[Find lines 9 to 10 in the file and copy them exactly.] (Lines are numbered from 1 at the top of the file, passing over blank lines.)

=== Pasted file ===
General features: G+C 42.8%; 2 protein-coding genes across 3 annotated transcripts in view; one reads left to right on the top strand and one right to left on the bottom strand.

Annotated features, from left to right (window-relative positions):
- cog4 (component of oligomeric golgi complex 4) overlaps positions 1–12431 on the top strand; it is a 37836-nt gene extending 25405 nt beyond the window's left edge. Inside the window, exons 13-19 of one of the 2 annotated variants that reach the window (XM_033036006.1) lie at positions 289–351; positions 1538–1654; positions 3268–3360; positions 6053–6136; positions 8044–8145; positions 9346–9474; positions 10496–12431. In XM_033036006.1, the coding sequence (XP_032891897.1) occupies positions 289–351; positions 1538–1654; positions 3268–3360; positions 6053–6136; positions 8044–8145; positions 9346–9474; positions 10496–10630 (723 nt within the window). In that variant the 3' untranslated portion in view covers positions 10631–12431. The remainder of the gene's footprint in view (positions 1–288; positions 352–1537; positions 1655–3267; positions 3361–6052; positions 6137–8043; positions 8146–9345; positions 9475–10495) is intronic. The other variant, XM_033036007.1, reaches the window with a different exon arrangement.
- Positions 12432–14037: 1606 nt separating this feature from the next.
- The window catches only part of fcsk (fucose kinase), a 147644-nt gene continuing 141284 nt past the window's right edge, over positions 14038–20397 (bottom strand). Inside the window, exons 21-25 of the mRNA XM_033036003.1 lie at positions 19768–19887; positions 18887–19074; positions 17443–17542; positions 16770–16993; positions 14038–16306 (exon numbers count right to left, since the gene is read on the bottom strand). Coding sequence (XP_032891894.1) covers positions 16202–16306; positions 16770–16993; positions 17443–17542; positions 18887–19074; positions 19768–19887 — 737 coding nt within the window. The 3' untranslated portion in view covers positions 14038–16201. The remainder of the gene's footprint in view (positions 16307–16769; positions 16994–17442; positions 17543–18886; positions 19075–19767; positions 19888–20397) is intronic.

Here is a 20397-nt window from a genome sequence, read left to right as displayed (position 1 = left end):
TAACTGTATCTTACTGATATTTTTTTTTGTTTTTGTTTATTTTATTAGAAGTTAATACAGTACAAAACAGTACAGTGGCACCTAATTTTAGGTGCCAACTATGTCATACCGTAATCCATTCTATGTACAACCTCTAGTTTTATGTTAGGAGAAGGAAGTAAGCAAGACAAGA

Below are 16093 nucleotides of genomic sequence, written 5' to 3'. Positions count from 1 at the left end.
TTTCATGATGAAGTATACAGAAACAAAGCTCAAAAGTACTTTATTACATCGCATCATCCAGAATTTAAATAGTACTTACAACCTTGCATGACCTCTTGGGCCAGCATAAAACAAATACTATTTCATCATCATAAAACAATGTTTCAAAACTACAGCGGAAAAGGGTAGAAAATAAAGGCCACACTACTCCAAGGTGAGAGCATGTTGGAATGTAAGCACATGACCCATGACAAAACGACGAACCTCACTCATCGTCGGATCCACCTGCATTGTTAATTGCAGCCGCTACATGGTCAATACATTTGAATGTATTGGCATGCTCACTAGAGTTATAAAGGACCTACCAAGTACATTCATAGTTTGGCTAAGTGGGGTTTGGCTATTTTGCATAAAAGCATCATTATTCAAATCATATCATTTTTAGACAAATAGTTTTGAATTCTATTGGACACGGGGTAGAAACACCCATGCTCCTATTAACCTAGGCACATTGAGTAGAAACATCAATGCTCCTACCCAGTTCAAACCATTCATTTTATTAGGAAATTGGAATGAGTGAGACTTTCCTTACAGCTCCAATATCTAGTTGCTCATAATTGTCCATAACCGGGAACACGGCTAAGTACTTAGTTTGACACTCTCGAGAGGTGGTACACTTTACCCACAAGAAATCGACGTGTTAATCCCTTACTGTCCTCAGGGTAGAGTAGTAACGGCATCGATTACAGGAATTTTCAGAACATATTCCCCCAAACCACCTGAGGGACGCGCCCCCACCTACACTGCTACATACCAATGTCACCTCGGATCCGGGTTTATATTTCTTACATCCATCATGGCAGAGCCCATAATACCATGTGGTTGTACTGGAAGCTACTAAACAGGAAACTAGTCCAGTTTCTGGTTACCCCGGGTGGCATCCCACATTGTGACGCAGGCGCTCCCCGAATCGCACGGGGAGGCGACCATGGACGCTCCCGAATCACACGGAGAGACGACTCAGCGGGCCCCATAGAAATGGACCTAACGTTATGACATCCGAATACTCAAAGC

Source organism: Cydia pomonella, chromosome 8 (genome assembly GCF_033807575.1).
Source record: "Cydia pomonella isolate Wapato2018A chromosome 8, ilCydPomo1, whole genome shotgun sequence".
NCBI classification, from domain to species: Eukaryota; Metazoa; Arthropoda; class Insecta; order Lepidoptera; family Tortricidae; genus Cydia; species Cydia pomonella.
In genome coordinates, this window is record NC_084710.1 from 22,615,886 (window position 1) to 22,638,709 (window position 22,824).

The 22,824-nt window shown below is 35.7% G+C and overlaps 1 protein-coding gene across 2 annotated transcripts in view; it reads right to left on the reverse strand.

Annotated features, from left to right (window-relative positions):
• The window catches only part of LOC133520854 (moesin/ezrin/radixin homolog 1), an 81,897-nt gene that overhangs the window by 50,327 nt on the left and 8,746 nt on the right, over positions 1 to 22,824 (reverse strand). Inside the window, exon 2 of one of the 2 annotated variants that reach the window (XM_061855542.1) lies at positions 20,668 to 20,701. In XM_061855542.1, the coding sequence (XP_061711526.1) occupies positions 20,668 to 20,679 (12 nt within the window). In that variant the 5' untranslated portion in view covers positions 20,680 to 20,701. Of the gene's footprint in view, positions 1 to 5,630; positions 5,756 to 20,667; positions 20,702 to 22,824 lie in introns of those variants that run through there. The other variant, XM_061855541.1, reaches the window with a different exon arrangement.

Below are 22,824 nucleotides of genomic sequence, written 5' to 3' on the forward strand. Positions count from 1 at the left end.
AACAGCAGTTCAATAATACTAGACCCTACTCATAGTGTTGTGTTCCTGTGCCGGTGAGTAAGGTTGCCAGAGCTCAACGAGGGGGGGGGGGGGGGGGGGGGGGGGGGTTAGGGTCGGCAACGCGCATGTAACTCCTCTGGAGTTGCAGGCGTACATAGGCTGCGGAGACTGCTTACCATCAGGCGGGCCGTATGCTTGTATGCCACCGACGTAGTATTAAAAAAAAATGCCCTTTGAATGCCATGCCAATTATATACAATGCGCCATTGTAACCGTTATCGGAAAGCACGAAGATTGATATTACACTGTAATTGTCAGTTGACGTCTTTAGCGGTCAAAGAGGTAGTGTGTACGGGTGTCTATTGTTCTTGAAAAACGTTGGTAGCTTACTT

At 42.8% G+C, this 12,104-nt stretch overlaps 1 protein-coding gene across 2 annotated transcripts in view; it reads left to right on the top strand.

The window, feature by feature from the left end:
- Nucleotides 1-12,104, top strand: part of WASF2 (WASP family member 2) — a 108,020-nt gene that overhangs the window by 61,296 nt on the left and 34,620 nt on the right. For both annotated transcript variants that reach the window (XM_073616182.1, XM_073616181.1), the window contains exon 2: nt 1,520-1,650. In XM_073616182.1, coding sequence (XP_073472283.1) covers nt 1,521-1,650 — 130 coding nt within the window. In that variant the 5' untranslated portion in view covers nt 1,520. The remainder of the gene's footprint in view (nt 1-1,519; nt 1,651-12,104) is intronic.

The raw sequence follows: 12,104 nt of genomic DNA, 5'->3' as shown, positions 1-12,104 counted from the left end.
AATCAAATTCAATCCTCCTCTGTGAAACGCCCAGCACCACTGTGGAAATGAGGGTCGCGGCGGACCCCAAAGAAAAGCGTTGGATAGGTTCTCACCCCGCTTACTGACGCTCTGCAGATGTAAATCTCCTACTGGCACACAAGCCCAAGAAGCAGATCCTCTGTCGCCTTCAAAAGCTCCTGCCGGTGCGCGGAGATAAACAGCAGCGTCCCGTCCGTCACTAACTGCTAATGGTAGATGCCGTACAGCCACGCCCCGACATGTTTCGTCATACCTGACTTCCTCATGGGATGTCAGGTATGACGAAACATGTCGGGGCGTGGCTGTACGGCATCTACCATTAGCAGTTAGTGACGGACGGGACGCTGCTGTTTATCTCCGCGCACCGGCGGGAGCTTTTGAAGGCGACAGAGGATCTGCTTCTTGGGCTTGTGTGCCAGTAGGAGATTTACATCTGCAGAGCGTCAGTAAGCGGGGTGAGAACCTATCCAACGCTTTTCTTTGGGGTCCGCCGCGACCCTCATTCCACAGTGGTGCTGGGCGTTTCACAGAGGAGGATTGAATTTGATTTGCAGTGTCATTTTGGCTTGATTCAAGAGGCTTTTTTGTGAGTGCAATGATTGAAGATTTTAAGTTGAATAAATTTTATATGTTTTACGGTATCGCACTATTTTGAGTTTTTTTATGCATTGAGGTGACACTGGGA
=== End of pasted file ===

TTTCATGATGAAGTATACAGAAACAAAGCTCAAAAGTACTTTATTACATCGCATCATCCAGAATTTAAATAGTACTTACAACCTTGCATGACCTCTTGGGCCAGCATAAAACAAATACTATTTCATCATCATAAAACAATGTTTCAAAACTACAGCGGAAAAGGGTAGAAAATAAAGGCCACACTACTCCAAGGTGAGAGCATGTTGGAATGTAAGCACATGACCCATGACAAAACGACGAACCTCACTCATCGTCGGATCCACCTGCATTGTTAATTGCAGCCGCTACATGGTCAATACATTTGAATGTATTGGCATGCTCACTAGAGTTATAAAGGACCTACCAAGTACATTCATAGTTTGGCTAAGTGGGGTTTGGCTATTTTGCATAAAAGCATCATTATTCAAATCATATCATTTTTAGACAAATAGTTTTGAATTCTATTGGACACGGGGTAGAAACACCCATGCTCCTATTAACCTAGGCACATTGAGTAGAAACATCAATGCTCCTACCCAGTTCAAACCATTCATTTTATTAGGAAATTGGAATGAGTGAGACTTTCCTTACAGCTCCAATATCTAGTTGCTCATAATTGTCCATAACCGGGAACACGGCTAAGTACTTAGTTTGACACTCTCGAGAGGTGGTACACTTTACCCACAAGAAATCGACGTGTTAATCCCTTACTGTCCTCAGGGTAGAGTAGTAACGGCATCGATTACAGGAATTTTCAGAACATATTCCCCCAAACCACCTGAGGGACGCGCCCCCACCTACACTGCTACATACCAATGTCACCTCGGATCCGGGTTTATATTTCTTACATCCATCATGGCAGAGCCCATAATACCATGTGGTTGTACTGGAAGCTACTAAACAGGAAACTAGTCCAGTTTCTGGTTACCCCGGGTGGCATCCCACATTGTGACGCAGGCGCTCCCCGAATCGCACGGGGAGGCGACCATGGACGCTCCCGAATCACACGGAGAGACGACTCAGCGGGCCCCATAGAAATGGACCTAACGTTATGACATCCGAATACTCAAAGC

Source organism: Cydia pomonella, chromosome 8 (genome assembly GCF_033807575.1).